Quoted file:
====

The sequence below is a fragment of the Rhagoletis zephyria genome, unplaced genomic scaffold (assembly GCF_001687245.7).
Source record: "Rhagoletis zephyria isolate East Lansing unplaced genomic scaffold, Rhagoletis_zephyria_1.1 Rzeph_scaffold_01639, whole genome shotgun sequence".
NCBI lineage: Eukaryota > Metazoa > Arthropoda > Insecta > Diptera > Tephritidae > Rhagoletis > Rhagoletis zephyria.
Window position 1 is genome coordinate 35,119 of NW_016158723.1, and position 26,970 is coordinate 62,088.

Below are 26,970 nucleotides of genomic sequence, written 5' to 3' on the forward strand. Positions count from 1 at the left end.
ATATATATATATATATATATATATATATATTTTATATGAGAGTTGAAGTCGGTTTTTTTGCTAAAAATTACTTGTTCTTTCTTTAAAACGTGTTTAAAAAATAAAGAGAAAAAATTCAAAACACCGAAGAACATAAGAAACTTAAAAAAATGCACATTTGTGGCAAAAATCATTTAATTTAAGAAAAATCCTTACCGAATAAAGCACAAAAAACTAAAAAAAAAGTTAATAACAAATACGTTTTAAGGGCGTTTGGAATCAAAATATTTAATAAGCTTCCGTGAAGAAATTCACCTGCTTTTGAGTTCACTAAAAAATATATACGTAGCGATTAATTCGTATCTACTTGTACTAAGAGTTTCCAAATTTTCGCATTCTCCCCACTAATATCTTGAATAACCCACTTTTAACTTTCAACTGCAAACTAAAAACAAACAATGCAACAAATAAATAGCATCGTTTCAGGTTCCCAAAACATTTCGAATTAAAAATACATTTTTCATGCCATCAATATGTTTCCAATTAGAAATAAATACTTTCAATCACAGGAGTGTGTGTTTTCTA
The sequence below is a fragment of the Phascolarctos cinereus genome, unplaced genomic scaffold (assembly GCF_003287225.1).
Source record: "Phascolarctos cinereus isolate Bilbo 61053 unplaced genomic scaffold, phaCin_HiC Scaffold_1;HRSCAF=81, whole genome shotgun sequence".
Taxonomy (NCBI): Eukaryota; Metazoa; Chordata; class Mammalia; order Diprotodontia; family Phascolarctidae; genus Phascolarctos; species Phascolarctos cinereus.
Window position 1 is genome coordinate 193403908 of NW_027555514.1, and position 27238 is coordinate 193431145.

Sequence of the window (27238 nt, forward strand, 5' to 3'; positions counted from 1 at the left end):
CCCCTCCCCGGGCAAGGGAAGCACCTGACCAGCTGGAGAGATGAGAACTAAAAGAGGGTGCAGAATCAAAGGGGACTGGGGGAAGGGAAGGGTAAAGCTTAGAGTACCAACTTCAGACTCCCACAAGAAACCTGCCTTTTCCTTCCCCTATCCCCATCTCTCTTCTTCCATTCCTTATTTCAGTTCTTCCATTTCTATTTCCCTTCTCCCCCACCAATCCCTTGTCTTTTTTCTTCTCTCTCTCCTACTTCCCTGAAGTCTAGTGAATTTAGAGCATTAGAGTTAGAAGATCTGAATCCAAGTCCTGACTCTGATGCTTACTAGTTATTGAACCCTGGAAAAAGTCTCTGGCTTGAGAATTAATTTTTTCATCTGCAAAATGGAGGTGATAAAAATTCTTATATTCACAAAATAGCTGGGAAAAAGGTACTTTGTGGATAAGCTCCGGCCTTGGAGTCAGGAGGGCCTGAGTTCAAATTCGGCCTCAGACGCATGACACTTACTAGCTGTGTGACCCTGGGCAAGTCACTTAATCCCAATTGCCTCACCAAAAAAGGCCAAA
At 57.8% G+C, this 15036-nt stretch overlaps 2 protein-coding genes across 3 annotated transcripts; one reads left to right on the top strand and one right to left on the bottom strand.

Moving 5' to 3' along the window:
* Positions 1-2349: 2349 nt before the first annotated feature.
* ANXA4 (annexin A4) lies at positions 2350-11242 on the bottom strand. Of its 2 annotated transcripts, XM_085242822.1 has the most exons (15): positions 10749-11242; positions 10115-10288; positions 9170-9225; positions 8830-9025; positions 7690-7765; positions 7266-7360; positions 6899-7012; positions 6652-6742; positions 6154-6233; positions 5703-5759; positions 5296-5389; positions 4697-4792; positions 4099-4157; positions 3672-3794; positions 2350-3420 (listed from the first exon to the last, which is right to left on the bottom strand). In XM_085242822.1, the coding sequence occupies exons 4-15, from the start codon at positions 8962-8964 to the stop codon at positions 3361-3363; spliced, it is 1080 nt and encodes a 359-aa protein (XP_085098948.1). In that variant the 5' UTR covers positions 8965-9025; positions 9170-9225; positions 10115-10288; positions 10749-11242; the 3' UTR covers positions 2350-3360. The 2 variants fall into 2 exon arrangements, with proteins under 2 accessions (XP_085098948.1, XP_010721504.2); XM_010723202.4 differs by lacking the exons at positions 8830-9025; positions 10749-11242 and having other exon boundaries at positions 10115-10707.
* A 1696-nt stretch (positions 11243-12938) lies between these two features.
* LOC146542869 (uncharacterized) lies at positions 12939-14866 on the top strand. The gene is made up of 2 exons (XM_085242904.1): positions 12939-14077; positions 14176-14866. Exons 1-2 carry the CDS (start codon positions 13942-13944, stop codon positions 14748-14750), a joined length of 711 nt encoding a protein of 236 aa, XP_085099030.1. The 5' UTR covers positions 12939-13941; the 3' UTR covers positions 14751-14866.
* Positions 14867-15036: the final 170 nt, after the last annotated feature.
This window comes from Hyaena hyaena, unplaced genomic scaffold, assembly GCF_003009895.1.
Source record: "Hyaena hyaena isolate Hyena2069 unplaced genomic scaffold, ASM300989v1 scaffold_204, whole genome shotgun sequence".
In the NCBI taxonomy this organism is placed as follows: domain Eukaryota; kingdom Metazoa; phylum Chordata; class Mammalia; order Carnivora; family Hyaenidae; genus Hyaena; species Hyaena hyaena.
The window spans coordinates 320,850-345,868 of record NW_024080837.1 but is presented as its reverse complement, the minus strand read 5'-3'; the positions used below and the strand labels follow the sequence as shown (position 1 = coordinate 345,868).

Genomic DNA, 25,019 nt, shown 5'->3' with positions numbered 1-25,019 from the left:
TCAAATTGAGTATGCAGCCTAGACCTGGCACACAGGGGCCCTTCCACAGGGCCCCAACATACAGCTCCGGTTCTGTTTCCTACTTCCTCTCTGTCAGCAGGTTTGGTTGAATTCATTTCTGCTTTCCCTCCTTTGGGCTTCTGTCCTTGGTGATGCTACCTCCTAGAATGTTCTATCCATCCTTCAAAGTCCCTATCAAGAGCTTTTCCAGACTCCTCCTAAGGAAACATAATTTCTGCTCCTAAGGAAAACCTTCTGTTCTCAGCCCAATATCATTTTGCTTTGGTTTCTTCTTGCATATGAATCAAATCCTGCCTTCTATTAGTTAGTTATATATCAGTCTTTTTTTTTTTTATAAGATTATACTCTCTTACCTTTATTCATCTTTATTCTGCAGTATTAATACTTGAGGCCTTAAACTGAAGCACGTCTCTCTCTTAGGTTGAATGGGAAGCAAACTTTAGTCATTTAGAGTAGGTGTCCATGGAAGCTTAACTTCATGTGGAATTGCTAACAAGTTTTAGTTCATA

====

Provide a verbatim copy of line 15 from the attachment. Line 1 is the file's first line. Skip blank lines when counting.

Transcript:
* Positions 1-2349: 2349 nt before the first annotated feature.